The Family continues the inherent themes to be found in The Father: Duality, psychological conflict, abuse, coercion… alcohol consumption. Duality: the good and the bad, in men and women, and in Rooney, and power and control, this time of a powerful group of men, by a man driven by godly delusions. How many great power mongers in history have been driven by godly delusions, discuss!
The Family is more contemporaneous though, emphasising the changing nature of gangland Glasgow, hoods in suits, businessmen salting their money from the proceeds of crime into legitimate business, but all is not well in this business environment: migrant gangs are muscling into their act and they don’t like it. Rooney, the new Father, exploits this paranoia to the full to turn The Family against ISIS, almost as a vigilante exercise, to save John McCourt, a police officer kidnapped by ISIS in Glasgow. There’s a new interesting character, Officer John McCourt, the man who questions himself over why he became a police officer. In a hard place of hard people, he knows why: a philosopher’s mind and a boxer’s body, he has opportunities every day to exercise both.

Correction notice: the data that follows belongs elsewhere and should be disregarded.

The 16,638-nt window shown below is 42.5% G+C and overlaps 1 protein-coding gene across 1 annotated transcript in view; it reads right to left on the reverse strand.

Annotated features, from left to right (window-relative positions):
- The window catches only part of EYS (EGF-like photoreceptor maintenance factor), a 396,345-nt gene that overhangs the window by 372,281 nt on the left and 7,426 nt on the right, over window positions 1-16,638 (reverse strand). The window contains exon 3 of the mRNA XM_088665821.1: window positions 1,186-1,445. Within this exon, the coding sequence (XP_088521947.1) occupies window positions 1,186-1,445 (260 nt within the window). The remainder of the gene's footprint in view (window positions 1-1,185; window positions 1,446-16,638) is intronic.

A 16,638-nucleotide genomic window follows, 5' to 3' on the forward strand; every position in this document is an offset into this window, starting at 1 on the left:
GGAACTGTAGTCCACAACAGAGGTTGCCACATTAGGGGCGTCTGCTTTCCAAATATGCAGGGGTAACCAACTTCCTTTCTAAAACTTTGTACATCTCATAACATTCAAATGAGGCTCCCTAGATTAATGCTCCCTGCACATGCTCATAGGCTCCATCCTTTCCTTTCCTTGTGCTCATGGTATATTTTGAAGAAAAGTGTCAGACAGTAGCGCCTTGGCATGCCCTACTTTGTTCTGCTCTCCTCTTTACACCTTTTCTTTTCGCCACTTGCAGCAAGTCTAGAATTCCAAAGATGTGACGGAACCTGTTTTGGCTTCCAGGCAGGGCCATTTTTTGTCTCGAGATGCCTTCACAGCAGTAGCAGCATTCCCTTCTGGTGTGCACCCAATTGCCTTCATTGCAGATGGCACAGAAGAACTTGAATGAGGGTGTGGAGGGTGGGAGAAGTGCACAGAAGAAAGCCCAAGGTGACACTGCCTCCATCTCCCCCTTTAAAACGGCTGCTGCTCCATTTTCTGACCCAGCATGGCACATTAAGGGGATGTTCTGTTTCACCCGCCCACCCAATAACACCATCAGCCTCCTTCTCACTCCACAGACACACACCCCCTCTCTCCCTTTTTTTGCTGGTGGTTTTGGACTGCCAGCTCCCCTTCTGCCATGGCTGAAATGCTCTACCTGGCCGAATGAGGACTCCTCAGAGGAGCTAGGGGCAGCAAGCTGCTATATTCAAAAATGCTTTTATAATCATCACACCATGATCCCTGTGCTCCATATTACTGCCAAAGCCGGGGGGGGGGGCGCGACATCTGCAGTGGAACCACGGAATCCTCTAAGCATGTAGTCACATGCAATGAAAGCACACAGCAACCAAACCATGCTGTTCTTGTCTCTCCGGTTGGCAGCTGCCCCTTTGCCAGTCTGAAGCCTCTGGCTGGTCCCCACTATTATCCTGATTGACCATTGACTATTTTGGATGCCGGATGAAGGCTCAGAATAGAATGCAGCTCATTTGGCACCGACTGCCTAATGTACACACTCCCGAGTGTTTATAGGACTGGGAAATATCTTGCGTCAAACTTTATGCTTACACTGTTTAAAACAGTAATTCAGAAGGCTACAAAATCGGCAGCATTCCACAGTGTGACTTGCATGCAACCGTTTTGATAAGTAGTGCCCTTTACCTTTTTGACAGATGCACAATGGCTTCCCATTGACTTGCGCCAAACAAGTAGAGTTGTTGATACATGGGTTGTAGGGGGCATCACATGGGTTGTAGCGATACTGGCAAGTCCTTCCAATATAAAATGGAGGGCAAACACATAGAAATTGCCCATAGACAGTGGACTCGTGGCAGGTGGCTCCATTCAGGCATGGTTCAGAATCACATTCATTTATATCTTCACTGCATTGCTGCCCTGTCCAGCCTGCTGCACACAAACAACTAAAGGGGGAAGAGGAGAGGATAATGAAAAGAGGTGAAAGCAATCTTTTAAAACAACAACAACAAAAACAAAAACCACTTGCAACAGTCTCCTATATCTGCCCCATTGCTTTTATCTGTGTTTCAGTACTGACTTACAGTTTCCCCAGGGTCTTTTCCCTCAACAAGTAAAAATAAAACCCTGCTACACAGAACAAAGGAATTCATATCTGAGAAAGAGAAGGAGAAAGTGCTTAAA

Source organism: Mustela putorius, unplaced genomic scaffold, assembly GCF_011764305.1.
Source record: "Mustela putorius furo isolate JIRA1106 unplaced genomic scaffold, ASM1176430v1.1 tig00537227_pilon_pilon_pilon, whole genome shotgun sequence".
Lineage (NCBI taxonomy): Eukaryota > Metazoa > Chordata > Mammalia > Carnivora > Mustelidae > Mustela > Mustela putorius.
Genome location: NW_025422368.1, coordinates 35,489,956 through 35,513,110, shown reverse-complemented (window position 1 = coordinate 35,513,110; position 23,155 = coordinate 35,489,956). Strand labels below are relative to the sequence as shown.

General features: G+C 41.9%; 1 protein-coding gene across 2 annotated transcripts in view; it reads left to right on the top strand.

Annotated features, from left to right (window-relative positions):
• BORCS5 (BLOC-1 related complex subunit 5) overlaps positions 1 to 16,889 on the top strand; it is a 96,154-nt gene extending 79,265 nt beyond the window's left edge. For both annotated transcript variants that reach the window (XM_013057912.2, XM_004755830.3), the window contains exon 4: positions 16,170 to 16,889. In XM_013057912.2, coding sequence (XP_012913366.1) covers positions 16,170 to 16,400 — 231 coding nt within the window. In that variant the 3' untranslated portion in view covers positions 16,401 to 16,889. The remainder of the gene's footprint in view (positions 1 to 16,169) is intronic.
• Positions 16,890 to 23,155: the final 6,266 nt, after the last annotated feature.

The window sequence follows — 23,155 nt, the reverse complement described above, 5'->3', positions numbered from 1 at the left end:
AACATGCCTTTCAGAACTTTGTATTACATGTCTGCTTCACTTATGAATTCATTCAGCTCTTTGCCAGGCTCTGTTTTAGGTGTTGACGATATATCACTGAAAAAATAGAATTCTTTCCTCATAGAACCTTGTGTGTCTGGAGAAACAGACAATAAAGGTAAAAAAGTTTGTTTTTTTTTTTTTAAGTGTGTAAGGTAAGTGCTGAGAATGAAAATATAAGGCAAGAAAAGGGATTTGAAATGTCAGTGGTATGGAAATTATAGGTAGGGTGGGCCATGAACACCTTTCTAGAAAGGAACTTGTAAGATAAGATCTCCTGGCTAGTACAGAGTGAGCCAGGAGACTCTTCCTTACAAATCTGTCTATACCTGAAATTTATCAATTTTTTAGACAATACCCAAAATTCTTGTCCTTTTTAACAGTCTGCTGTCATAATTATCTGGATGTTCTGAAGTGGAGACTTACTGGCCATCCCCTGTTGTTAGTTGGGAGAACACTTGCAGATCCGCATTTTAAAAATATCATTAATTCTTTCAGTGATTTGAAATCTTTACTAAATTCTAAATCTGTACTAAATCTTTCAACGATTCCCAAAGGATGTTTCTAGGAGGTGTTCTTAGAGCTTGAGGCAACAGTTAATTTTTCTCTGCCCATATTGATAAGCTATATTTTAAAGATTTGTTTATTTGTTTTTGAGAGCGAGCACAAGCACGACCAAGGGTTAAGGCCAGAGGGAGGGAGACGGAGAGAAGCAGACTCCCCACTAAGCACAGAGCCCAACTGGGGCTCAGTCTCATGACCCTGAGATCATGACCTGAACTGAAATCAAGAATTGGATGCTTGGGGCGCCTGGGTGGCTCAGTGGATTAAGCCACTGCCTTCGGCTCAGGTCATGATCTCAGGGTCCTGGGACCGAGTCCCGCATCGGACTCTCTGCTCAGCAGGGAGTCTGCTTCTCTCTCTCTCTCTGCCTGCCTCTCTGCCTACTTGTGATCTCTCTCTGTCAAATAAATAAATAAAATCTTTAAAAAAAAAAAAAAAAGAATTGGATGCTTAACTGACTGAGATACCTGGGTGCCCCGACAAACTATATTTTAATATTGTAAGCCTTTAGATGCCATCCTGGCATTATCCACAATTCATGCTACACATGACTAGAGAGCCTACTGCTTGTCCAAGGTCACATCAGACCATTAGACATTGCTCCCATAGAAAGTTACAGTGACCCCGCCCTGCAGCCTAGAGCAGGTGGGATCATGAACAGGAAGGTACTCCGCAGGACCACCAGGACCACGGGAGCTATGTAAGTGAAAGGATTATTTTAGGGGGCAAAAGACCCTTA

The Family is therefore the follow up to The Father, the second book in the Sean Rooney psycho-sleuth series. The Father is the first book in the series but The Family is written in a way you can read it first, and The Family afterwards, almost like a prequel, or one can read one after the other, Book One then Book Two.
It is said that writing is a socially acceptable form of schizophrenia; that being an author is like having a devil whisper in your ear. Well, this devil kept saying to me ‘make The Father dark, but make The Family darker.’